Such boastings as the Gentiles use,
Or lesser breeds without the Law –
Lord God of Hosts, be with us yet,
Lest we forget – lest we forget!
["Recessional," by Rudyard Kipling, 1897]
As the old prophet said: "Blessed is the nation whose God is the Lord" [Psalm 33:12]. That is the strength of America, and that is the basis for the liberties and the humanities and the freedoms of the world. It lies in God.
All right, Billy. And while we sing our song, the pastor’s down here at the front: "Today, today, Pastor, I give my heart and my life. I bow the knee to God, and here I am, and here I come. I accept His revelation. I accept His Son as my only and rightful King. I will kneel before Him as my just and honored Sovereign. I will bow the knee to God." You come. You come. Somebody you, into the fellowship of the church while we make appeal, while we sing this song; a family of you or one – as the Lord shall say the word and open the door while we make appeal, you come. You come, while we stand and while we sing.
There is law, government in God’s material universe. The spheres in their courses. Gravitation. Speed of light, sound. Weight. Displacement.
law, government in God’s created human family.
It is inherent. The machinery of
civil society is one of the chief and most conspicuous instruments by which God
carries out his moral government of mankind.
is defiance of God Himself.
lawlessness has in it, per se, the judgments of God. Romans 13:4.
1. Authority in the home is divinely
6:1-3 – referring to the fifth commandment, Exodus 20:12. Compare:
Evan – a grief to his father, mother, Genesis 26:35. Jacob (Genesis 28:7) obeyed his father and
parental authority disowned, defied, trouble, against God.
Authority in the church is divinely constituted.
Compare: I Corinthians 14:40 “Let all things be
done decently and in order.”
people, caring for them.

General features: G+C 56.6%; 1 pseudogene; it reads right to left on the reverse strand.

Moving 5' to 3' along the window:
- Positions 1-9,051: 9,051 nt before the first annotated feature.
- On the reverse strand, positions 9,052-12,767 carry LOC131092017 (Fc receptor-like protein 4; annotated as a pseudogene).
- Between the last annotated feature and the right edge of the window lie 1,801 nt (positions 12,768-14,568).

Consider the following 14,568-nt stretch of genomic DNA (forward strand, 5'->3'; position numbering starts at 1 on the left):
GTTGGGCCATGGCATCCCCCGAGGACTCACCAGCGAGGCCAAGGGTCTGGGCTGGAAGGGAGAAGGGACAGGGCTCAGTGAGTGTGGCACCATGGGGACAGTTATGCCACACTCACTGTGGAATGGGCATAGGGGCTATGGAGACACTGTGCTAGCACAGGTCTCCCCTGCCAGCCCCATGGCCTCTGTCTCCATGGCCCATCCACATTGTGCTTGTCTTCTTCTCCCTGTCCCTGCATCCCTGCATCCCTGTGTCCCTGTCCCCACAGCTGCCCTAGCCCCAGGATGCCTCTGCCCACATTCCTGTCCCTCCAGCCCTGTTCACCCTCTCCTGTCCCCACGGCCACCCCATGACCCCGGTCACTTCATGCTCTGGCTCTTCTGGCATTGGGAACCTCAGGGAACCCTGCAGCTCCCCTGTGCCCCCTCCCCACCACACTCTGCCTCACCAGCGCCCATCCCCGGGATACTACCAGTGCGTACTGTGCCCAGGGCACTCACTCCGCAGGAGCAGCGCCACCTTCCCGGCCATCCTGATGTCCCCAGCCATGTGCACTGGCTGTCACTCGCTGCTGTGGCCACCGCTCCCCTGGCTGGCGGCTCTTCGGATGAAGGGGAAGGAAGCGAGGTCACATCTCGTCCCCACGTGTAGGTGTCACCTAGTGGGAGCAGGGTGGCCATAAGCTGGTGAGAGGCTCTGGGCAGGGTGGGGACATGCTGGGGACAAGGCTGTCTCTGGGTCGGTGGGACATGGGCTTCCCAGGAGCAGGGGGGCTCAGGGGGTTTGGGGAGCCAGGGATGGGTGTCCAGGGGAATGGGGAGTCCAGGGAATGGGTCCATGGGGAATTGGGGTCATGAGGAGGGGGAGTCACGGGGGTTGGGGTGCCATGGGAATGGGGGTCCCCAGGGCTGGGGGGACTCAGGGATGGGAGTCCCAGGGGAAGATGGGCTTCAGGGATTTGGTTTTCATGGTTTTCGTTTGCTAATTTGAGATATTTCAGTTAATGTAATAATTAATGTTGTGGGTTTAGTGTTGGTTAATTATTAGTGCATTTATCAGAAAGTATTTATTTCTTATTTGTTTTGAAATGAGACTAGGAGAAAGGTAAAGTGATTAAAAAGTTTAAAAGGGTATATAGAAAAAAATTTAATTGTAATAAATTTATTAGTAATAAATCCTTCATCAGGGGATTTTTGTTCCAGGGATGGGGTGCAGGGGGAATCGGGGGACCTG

household of faith.
Authority in civil government is divinely constituted.
A bad man
in office, “Is this of God?”
Must distinguish between the office and the man.
Paul before Nero. A tyrant but the
apostle never railed at the emperor’s office.
Compare: Jesus before Pilate. Acknowledged the right of his office, but
reminded him that his power was exercised only by permission from God. John 19:10,11.
any limit to the authority of the State?
Modern political philosophy fascist, communist, totalitarianism.
of Paul = “of God.” Of Jesus
– “Of God.”
conducting an argument in which familiarly used word “God.” Uses word “God” at 4 points. If the argument construed as geometric, then
at every corner is “God.” A
whole society, order, nation, with God at the head of it.
officer seeks to arrogate to himself the attributes of God.
My visit to the Swiss village of Altorq. The monument in the center of the village to William Tell. Gessler, the representative of the Austrian
King: his hat on a pole: every passerby to bow, kneel before it. Tell
refused. Condemned to die – pardoned on
condition shoot an apple off head of son with an arrow. Gessler noticed two arrows..why? If killed
son with the first, him with the second..bound againâ€¦
to the state – God.
Our founding fathers. A basis
for the rights of man. A safeguard for
human liberties. A bulwark against
tyranny, oppression. A guaranteed for
– there right of man guaranteed by monarchy.
– there right of man guaranteed by parliament.
– there rights of man guaranteed by majority.
God. In the character of God the basis,
guarantee of human liberties, freedom.
The Declaration of Independence.
The writers of the constitution.
is the nation whose God is the Lord.”
Congress July 4, 1776.
unanimous declaration of the thirteen United States of America.
the course of human events it becomes necessary for one people to dissolve the
political bands which have connected them with another, and to assume among the
power of the earth the separate and equal station to which the Laws of..God
these truths to be self-evident, that all men are created equal, that they are
endowed by their Creator with certain unalienable rightsâ€¦That to secure these
rights, governments are instituted among menâ€¦
therefore, the representatives of the United States of America, in general
Congress assembled, appealing to the Supreme Judge of the world for the
rectitude of our intentions, do..solemnly publish and declare, that these
united colonies are, and of right ought to be, free and independent states,
that they are absolved from all allegiance to the British crownâ€¦
the support of this declaration, with a firm reliance on the protection of
divine Providence, we mutually pledge to each other our lives, our fortunes,
and our sacred honor.